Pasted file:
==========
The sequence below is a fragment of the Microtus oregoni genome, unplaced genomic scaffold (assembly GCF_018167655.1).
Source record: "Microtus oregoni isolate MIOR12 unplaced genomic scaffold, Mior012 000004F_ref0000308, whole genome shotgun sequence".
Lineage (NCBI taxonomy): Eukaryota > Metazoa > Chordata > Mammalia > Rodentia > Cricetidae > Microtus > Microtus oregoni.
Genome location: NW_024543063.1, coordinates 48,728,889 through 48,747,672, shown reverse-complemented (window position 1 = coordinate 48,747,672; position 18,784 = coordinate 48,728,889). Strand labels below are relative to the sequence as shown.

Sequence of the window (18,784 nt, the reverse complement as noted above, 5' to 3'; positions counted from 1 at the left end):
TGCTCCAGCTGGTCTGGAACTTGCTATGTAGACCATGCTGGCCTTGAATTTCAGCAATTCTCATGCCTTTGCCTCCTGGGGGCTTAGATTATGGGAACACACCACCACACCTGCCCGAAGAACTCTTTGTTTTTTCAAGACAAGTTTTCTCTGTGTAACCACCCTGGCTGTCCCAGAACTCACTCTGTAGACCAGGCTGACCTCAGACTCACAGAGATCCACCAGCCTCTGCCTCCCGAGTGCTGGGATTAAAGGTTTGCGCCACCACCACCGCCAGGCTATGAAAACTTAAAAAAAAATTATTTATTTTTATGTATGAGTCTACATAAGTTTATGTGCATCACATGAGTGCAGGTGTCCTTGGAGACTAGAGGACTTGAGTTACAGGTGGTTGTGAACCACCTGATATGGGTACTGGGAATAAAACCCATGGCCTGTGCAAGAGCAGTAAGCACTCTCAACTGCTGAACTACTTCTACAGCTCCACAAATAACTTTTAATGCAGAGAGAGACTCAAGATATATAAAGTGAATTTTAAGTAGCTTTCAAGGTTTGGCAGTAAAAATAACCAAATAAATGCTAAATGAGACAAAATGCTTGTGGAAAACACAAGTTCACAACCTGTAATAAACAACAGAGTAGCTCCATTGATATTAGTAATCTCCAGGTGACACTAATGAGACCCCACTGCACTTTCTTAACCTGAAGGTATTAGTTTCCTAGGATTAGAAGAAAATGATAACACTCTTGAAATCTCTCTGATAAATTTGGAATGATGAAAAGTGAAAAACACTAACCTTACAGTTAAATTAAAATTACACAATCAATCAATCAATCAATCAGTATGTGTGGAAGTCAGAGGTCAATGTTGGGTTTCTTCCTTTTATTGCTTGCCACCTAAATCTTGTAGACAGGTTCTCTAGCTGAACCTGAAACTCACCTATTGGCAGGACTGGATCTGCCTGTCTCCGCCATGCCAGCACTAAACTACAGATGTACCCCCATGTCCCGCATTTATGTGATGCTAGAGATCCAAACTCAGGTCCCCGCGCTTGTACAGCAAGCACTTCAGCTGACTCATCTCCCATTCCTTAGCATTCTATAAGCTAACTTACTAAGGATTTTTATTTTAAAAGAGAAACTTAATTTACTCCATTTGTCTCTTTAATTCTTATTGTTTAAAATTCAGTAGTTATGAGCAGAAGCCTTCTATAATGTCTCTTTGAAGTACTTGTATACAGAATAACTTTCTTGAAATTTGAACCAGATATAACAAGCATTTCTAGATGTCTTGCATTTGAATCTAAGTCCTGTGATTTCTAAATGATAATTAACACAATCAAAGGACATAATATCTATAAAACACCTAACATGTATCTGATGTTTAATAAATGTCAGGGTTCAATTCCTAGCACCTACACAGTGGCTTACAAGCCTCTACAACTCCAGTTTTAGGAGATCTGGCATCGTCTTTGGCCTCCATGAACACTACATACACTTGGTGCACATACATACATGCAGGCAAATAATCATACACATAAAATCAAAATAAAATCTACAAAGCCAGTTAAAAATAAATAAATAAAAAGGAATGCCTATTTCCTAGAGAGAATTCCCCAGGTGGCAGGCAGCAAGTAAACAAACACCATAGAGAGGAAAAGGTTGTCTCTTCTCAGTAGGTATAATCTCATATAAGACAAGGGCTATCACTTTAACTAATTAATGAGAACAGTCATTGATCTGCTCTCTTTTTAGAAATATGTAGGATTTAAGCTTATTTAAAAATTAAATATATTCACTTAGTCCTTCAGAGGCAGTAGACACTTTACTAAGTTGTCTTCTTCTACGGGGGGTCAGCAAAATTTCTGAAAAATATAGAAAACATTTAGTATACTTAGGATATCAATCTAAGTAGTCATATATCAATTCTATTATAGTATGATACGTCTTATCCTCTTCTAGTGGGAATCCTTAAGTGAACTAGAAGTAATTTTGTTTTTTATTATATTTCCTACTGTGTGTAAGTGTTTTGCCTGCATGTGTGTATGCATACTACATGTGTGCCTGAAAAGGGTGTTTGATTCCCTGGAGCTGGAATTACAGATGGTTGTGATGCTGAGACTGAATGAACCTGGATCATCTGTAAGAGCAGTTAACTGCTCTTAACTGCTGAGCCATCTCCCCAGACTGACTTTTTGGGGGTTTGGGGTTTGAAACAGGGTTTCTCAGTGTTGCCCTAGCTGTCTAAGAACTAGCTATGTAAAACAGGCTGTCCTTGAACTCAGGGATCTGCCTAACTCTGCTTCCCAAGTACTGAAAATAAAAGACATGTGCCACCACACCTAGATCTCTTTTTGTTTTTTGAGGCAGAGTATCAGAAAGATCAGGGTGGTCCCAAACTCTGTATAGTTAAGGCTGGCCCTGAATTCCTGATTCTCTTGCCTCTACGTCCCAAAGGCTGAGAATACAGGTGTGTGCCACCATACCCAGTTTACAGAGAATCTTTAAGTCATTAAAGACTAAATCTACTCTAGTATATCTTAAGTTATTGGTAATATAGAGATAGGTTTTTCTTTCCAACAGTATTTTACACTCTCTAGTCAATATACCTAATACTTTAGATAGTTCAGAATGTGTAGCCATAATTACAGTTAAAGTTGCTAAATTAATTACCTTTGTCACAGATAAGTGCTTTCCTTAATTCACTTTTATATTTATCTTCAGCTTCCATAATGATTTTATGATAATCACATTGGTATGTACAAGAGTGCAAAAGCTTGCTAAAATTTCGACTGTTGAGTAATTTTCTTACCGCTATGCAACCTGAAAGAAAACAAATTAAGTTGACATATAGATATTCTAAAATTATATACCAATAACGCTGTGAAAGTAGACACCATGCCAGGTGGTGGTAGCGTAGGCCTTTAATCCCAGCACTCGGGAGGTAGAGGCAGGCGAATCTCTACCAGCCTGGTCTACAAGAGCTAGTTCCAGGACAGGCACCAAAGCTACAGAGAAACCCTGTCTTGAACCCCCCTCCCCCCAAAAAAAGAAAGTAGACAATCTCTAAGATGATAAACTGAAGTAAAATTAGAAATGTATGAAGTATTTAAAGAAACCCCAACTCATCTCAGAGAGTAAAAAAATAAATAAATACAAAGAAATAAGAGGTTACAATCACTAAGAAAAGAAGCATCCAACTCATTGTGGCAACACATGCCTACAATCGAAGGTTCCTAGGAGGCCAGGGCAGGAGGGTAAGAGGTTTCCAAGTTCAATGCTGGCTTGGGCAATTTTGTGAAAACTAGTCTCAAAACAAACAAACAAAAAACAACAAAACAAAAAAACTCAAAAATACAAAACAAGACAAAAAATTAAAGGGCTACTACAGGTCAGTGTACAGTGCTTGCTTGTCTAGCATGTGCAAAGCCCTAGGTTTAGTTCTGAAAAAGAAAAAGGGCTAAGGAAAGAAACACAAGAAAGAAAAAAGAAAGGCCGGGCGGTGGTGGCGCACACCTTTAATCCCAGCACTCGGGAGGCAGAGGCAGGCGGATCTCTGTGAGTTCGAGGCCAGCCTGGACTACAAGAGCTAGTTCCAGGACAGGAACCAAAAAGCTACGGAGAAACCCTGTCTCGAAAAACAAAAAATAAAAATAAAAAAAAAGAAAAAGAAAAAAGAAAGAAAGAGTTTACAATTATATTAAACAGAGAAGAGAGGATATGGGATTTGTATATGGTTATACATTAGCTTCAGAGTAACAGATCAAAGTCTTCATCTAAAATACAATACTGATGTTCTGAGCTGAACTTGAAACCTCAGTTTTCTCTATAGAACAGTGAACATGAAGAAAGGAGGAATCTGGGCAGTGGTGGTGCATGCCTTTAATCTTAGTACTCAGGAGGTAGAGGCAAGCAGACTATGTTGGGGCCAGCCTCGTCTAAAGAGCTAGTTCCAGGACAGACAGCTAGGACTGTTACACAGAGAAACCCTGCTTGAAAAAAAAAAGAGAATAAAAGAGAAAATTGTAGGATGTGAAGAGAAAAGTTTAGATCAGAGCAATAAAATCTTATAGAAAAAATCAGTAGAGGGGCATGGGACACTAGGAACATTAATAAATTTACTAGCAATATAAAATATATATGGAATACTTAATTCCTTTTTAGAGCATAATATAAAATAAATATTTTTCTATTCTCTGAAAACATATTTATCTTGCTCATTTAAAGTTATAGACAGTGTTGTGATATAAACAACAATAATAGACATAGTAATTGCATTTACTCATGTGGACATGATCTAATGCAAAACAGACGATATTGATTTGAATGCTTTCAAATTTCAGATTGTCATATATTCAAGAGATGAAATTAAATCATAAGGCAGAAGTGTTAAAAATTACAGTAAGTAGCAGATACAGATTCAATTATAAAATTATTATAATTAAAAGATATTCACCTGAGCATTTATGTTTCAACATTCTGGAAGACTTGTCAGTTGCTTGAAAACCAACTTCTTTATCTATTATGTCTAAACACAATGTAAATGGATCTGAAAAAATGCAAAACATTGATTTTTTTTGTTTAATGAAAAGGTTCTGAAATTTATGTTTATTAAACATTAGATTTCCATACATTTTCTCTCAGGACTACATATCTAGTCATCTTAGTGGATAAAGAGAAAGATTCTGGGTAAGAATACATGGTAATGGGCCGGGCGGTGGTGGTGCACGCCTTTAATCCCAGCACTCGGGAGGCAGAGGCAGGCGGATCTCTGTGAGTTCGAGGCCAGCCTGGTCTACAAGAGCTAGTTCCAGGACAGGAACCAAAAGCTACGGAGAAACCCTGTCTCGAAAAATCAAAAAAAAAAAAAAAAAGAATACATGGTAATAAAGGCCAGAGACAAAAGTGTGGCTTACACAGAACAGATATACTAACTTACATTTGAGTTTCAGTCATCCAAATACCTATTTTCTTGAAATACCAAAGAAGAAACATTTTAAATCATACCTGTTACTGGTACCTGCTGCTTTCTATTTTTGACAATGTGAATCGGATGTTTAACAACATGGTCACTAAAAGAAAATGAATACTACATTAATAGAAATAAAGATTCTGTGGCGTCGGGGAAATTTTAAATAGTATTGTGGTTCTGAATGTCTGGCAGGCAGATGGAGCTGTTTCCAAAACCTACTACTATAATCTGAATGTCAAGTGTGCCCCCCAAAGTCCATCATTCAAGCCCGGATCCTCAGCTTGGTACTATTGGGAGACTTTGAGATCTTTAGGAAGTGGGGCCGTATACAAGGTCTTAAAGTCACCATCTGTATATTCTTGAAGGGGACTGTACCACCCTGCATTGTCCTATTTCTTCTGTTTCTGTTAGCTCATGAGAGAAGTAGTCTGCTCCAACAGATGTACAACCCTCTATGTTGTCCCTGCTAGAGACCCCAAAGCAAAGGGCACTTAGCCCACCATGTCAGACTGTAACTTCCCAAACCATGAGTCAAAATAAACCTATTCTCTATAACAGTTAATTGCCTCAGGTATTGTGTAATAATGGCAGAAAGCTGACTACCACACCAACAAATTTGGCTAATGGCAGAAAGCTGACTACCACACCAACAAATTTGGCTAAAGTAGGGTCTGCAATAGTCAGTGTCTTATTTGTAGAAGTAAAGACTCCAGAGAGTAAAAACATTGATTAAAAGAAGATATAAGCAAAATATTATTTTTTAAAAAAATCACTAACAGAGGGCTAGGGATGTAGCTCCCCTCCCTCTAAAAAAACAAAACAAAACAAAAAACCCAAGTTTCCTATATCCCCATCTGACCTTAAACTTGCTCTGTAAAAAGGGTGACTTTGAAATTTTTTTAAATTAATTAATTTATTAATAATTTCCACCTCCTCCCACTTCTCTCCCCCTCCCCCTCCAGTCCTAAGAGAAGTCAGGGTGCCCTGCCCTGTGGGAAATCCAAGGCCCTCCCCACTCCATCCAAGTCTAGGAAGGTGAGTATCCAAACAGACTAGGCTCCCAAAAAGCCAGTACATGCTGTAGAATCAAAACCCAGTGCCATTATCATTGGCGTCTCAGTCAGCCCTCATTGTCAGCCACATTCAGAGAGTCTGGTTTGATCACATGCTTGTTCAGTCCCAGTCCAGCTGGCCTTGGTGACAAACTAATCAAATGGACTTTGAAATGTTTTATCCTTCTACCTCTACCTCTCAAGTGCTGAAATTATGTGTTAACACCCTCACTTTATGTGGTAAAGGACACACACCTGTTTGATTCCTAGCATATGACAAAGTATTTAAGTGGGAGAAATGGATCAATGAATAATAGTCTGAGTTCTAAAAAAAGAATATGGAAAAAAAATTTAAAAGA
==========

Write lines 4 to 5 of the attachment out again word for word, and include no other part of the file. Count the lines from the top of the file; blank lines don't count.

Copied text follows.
Genome location: NW_024543063.1, coordinates 48,728,889 through 48,747,672, shown reverse-complemented (window position 1 = coordinate 48,747,672; position 18,784 = coordinate 48,728,889). Strand labels below are relative to the sequence as shown.

Sequence of the window (18,784 nt, the reverse complement as noted above, 5' to 3'; positions counted from 1 at the left end):